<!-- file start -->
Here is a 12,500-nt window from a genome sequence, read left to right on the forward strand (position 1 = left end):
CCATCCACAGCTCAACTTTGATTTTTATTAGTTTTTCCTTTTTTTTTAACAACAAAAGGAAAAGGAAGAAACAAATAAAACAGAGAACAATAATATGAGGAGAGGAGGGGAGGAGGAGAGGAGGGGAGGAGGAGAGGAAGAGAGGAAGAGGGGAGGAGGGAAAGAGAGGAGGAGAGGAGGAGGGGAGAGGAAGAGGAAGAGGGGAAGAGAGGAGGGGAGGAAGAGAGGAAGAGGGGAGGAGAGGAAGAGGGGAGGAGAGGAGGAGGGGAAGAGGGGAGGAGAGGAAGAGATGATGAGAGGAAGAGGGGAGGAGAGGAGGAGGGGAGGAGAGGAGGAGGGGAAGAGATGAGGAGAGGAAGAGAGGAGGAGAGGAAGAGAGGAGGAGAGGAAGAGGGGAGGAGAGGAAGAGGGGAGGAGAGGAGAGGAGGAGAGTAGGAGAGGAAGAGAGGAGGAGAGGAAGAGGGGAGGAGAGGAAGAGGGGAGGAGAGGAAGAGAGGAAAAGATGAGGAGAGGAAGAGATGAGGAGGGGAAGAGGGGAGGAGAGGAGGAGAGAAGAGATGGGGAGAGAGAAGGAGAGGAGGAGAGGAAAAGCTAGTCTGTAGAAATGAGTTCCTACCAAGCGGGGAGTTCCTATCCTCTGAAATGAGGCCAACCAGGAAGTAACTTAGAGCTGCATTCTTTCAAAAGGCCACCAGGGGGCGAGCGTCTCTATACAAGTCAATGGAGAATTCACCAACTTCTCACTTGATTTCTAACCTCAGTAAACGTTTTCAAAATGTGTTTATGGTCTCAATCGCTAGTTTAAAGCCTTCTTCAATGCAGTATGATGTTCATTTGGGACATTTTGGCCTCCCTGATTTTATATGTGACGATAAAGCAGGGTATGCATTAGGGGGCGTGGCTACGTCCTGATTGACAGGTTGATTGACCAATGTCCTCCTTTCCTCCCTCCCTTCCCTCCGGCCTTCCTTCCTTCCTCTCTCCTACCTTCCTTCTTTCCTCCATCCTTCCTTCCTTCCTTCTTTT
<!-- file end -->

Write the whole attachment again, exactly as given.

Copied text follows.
Here is a 12,500-nt window from a genome sequence, read left to right on the forward strand (position 1 = left end):
CCATCCACAGCTCAACTTTGATTTTTATTAGTTTTTCCTTTTTTTTTAACAACAAAAGGAAAAGGAAGAAACAAATAAAACAGAGAACAATAATATGAGGAGAGGAGGGGAGGAGGAGAGGAGGGGAGGAGGAGAGGAAGAGAGGAAGAGGGGAGGAGGGAAAGAGAGGAGGAGAGGAGGAGGGGAGAGGAAGAGGAAGAGGGGAAGAGAGGAGGGGAGGAAGAGAGGAAGAGGGGAGGAGAGGAAGAGGGGAGGAGAGGAGGAGGGGAAGAGGGGAGGAGAGGAAGAGATGATGAGAGGAAGAGGGGAGGAGAGGAGGAGGGGAGGAGAGGAGGAGGGGAAGAGATGAGGAGAGGAAGAGAGGAGGAGAGGAAGAGAGGAGGAGAGGAAGAGGGGAGGAGAGGAAGAGGGGAGGAGAGGAGAGGAGGAGAGTAGGAGAGGAAGAGAGGAGGAGAGGAAGAGGGGAGGAGAGGAAGAGGGGAGGAGAGGAAGAGAGGAAAAGATGAGGAGAGGAAGAGATGAGGAGGGGAAGAGGGGAGGAGAGGAGGAGAGAAGAGATGGGGAGAGAGAAGGAGAGGAGGAGAGGAAAAGCTAGTCTGTAGAAATGAGTTCCTACCAAGCGGGGAGTTCCTATCCTCTGAAATGAGGCCAACCAGGAAGTAACTTAGAGCTGCATTCTTTCAAAAGGCCACCAGGGGGCGAGCGTCTCTATACAAGTCAATGGAGAATTCACCAACTTCTCACTTGATTTCTAACCTCAGTAAACGTTTTCAAAATGTGTTTATGGTCTCAATCGCTAGTTTAAAGCCTTCTTCAATGCAGTATGATGTTCATTTGGGACATTTTGGCCTCCCTGATTTTATATGTGACGATAAAGCAGGGTATGCATTAGGGGGCGTGGCTACGTCCTGATTGACAGGTTGATTGACCAATGTCCTCCTTTCCTCCCTCCCTTCCCTCCGGCCTTCCTTCCTTCCTCTCTCCTACCTTCCTTCTTTCCTCCATCCTTCCTTCCTTCCTTCTTTT